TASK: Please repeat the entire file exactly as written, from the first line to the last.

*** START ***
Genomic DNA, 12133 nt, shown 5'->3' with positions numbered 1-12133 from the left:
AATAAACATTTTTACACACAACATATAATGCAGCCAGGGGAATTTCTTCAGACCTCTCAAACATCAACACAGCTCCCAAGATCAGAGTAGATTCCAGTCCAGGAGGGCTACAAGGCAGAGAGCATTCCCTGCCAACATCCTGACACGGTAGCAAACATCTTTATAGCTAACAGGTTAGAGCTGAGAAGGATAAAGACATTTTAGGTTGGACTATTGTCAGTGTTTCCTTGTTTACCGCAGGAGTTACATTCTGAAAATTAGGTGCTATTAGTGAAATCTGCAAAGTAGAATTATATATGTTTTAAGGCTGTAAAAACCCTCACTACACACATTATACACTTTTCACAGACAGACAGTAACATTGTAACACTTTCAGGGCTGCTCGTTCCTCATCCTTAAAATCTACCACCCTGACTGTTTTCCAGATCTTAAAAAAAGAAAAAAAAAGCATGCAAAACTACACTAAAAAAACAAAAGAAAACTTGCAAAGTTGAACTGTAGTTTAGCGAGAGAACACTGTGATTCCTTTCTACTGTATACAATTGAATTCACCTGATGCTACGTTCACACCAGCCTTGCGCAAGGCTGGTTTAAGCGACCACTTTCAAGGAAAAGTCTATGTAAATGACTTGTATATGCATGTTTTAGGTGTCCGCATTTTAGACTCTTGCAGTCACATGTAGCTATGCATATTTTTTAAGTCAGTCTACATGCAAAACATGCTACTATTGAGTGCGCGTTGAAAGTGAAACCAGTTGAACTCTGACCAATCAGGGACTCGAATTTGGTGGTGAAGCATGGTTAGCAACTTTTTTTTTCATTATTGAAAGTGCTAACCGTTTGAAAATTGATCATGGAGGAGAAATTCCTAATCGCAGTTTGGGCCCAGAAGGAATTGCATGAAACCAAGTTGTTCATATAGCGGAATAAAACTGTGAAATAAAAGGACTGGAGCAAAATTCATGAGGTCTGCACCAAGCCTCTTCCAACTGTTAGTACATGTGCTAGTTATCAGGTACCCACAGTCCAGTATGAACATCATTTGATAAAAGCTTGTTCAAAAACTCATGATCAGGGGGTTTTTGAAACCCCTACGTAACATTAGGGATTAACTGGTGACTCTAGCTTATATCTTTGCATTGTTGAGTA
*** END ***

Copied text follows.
Genomic DNA, 12133 nt, shown 5'->3' with positions numbered 1-12133 from the left:
AATAAACATTTTTACACACAACATATAATGCAGCCAGGGGAATTTCTTCAGACCTCTCAAACATCAACACAGCTCCCAAGATCAGAGTAGATTCCAGTCCAGGAGGGCTACAAGGCAGAGAGCATTCCCTGCCAACATCCTGACACGGTAGCAAACATCTTTATAGCTAACAGGTTAGAGCTGAGAAGGATAAAGACATTTTAGGTTGGACTATTGTCAGTGTTTCCTTGTTTACCGCAGGAGTTACATTCTGAAAATTAGGTGCTATTAGTGAAATCTGCAAAGTAGAATTATATATGTTTTAAGGCTGTAAAAACCCTCACTACACACATTATACACTTTTCACAGACAGACAGTAACATTGTAACACTTTCAGGGCTGCTCGTTCCTCATCCTTAAAATCTACCACCCTGACTGTTTTCCAGATCTTAAAAAAAGAAAAAAAAAGCATGCAAAACTACACTAAAAAAACAAAAGAAAACTTGCAAAGTTGAACTGTAGTTTAGCGAGAGAACACTGTGATTCCTTTCTACTGTATACAATTGAATTCACCTGATGCTACGTTCACACCAGCCTTGCGCAAGGCTGGTTTAAGCGACCACTTTCAAGGAAAAGTCTATGTAAATGACTTGTATATGCATGTTTTAGGTGTCCGCATTTTAGACTCTTGCAGTCACATGTAGCTATGCATATTTTTTAAGTCAGTCTACATGCAAAACATGCTACTATTGAGTGCGCGTTGAAAGTGAAACCAGTTGAACTCTGACCAATCAGGGACTCGAATTTGGTGGTGAAGCATGGTTAGCAACTTTTTTTTTCATTATTGAAAGTGCTAACCGTTTGAAAATTGATCATGGAGGAGAAATTCCTAATCGCAGTTTGGGCCCAGAAGGAATTGCATGAAACCAAGTTGTTCATATAGCGGAATAAAACTGTGAAATAAAAGGACTGGAGCAAAATTCATGAGGTCTGCACCAAGCCTCTTCCAACTGTTAGTACATGTGCTAGTTATCAGGTACCCACAGTCCAGTATGAACATCATTTGATAAAAGCTTGTTCAAAAACTCATGATCAGGGGGTTTTTGAAACCCCTACGTAACATTAGGGATTAACTGGTGACTCTAGCTTATATCTTTGCATTGTTGAGTA